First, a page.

Historic Impact

One of the greatest things about the field of public health is that every finding, awareness campaign, and policy has the potential to positively impact the lives of millions of people around the world. The University of Michigan School of Public Health has been creating a better world through shaping public health practice and research since 1941.

U-M SPH is where Blue Cross Blue Shield was created...where the National Sanitation Foundation was founded...where the first Earth Day was held...where FluMist was invented...and where the chair of our epidemiology department, Thomas Francis, Jr., conducted the largest field trials in history, proving that the Salk polio vaccine was "safe, potent, and effective."

Today, U-M SPH researchers are working in Michigan and around the globe to maximize disease prevention and reduce health disparities, making our planet a healthier place for everyone, no matter where they live.

There's never been a better time to shape the future of public health.

  • 1881

    Victor Clarence Vaughan, later known for his work with yellow fever during the building of the Panama Canal, begins teaching sanitary science at the University of Michigan.
  • 1897

    U-M awards its first Master of Science in hygiene to Edna Day.
  • 1915

    U-M grants its first MS degrees in public health; the first doctor of public health degrees follow in 1916 and the first BS in public health nursing degrees in 1918.
  • 1920

    Regents highlight interdisciplinary nature of public health by moving programs from the Medical School to a new Graduate School Division of Hygiene.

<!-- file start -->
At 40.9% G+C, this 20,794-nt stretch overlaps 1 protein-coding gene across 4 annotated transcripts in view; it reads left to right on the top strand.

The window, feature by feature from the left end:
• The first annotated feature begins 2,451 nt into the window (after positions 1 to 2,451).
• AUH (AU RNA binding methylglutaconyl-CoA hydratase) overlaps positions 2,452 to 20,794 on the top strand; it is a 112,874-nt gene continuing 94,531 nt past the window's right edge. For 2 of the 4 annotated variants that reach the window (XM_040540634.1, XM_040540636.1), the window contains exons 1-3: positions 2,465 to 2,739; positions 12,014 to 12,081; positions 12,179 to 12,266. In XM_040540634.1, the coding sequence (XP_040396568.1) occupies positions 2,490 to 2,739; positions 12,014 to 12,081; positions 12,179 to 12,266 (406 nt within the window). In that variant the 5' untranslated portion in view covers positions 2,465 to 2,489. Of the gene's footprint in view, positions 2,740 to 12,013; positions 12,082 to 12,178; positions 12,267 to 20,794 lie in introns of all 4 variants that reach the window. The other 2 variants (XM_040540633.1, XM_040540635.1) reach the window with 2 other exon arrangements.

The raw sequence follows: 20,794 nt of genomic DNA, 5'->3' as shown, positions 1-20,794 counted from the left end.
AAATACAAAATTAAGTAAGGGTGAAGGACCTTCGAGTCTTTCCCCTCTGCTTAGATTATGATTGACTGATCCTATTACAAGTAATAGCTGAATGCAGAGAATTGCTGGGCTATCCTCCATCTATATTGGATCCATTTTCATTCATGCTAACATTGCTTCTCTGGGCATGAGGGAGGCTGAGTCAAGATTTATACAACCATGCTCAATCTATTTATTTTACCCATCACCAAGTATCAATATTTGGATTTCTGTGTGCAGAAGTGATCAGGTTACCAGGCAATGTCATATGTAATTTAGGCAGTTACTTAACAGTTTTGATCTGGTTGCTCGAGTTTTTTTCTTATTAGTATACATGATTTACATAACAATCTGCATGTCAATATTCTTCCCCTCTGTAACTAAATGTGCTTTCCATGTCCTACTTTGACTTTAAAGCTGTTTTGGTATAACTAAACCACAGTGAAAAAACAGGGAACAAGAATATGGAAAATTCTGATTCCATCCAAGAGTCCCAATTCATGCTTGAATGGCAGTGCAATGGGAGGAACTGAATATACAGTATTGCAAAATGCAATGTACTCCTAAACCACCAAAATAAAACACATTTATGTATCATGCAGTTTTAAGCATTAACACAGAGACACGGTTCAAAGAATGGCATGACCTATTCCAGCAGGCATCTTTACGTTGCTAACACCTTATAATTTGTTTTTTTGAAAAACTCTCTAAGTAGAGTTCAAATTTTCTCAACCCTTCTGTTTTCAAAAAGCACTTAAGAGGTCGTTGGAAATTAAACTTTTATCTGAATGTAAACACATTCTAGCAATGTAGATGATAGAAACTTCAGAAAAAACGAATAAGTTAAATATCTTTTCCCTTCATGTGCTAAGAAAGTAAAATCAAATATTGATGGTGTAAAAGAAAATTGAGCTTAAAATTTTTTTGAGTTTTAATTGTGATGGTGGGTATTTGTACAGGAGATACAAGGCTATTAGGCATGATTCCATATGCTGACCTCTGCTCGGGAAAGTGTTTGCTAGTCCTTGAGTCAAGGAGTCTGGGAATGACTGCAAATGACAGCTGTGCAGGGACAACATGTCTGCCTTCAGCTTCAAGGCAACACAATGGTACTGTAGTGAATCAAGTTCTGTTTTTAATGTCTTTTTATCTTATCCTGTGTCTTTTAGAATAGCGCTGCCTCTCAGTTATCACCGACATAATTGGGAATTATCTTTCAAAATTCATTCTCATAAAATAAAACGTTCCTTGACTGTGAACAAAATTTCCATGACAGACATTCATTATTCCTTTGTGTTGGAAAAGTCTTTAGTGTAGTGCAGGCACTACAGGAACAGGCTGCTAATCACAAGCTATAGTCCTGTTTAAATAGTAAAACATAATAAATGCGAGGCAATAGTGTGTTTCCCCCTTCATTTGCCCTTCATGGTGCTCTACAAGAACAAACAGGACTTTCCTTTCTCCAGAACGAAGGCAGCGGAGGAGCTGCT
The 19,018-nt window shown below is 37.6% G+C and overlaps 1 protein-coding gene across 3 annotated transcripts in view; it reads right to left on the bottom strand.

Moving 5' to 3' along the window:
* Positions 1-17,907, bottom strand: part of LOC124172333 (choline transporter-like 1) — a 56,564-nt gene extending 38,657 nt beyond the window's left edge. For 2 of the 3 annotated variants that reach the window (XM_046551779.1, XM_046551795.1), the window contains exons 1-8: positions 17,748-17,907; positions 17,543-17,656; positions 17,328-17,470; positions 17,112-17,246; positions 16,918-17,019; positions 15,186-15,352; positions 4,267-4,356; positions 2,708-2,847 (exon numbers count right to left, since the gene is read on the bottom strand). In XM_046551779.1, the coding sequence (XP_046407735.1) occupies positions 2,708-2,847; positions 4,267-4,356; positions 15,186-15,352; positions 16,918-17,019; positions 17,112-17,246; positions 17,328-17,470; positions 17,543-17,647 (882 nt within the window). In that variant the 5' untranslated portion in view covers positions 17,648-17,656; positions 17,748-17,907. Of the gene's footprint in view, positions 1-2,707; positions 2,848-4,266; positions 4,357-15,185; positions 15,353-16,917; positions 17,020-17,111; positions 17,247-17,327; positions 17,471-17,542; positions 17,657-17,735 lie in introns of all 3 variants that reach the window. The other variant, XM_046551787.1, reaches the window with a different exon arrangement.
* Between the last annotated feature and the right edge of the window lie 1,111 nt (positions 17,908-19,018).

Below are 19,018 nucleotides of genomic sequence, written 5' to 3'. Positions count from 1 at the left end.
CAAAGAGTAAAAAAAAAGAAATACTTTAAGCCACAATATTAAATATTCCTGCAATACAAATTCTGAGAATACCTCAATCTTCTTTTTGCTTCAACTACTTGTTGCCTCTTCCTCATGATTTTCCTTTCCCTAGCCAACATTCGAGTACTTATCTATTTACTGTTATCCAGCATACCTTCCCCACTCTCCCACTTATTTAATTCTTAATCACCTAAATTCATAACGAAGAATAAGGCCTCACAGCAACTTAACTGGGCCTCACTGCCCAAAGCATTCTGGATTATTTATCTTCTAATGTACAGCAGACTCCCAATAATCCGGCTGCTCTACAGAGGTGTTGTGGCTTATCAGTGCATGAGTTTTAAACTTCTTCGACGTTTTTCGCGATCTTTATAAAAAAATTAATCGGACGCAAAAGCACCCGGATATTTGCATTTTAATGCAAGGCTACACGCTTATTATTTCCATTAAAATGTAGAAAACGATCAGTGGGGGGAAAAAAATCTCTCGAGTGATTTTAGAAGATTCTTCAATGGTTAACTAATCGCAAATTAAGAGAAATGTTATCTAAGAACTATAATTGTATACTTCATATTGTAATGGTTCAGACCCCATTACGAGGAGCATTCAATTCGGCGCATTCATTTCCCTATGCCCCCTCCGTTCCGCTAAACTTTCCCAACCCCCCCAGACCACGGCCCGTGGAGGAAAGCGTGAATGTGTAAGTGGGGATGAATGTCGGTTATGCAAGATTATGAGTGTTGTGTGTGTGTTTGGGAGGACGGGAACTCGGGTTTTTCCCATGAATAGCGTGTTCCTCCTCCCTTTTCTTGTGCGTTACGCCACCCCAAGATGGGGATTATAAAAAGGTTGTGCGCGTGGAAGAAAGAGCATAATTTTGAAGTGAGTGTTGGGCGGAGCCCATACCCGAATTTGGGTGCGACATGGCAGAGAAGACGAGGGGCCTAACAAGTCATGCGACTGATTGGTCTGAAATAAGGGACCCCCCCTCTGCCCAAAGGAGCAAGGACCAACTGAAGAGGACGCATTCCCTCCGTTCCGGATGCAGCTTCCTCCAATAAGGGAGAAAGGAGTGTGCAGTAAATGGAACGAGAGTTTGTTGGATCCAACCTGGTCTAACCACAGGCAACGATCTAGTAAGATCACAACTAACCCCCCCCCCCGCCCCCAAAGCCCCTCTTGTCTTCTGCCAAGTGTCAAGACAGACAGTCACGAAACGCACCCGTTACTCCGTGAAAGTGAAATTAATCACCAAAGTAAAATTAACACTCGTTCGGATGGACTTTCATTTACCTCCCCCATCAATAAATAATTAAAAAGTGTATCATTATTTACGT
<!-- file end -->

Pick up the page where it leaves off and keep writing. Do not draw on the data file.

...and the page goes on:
• 1934

    Pearl Kendrick and Grace Eldering begin testing of a new vaccine for Pertussis, or Whooping Cough. The vaccine worked, all but ending the scourge of whooping cough deaths. Kendrick and Eldering later combined shots for diphtheria, whooping cough, and tetanus into the single DPT shot children routinely receive today.
  • 1939

    U-M’s Nathan Sinai develops a voluntary health insurance plan with the Michigan State Medical Society, which later becomes a prototype for Blue Shield.
  • 1941

    After 50 years of the teaching of disease prevention and health promotion at the university, U-M regents establish a School of Public Health.
  • 1943

    School of Public Health building is completed; it provides 63,000 square feet of laboratory, classroom, and administrative space.
  • 1944

    The National Sanitation Foundation is founded at SPH and later becomes NSF International, an independent nonprofit organization, located in Ann Arbor, that certifies products and develops global standards for food, water, air, and consumer goods.
  • 1944

    Thomas Francis Jr., professor and chair, Department of Epidemiology, develops an Influenza vaccine for U.S. Army.
  • 1945

    SPH researchers contribute to groundbreaking water fluoridation studies in Grand Rapids.
  • 1945

    The Bureau of Public Health Economics is established within SPH. Its reference collection becomes the nation's primary source of archival information on community aspects of medical care.
  • 1950

    A teaching program involving social as well as medical aspects of care of workers is established.
  • 1955

    Professor Thomas Francis Jr. concludes the two-year national field trials of the Salk polio vaccine, and on April 12 announces to the world that the vaccine developed by his former student Jonas Salk is “safe, effective, and potent.”
  • 1956

    SPH and U-M faculty launch one of the most important public health studies in the world, the landmark Tecumseh (Michigan) Community Health Study, which transforms our understanding of chronic disease and how to prevent it
  • 1961

    Professor S.J. “Sy” Axelrod expands the SPH program in Medical Care Organization, which soon takes on a central role in educating administrators for the Social Security Administration, established by Congress in 1965.
  • 1965

    The Ford Foundation grant aids in funding a new teaching and research center on population planning.
  • 1966

    U-M Regents transfer a program in Hospital Administration from the School of Business Administration to the School of Public Health, an action that highlights the special character of health-related institutions.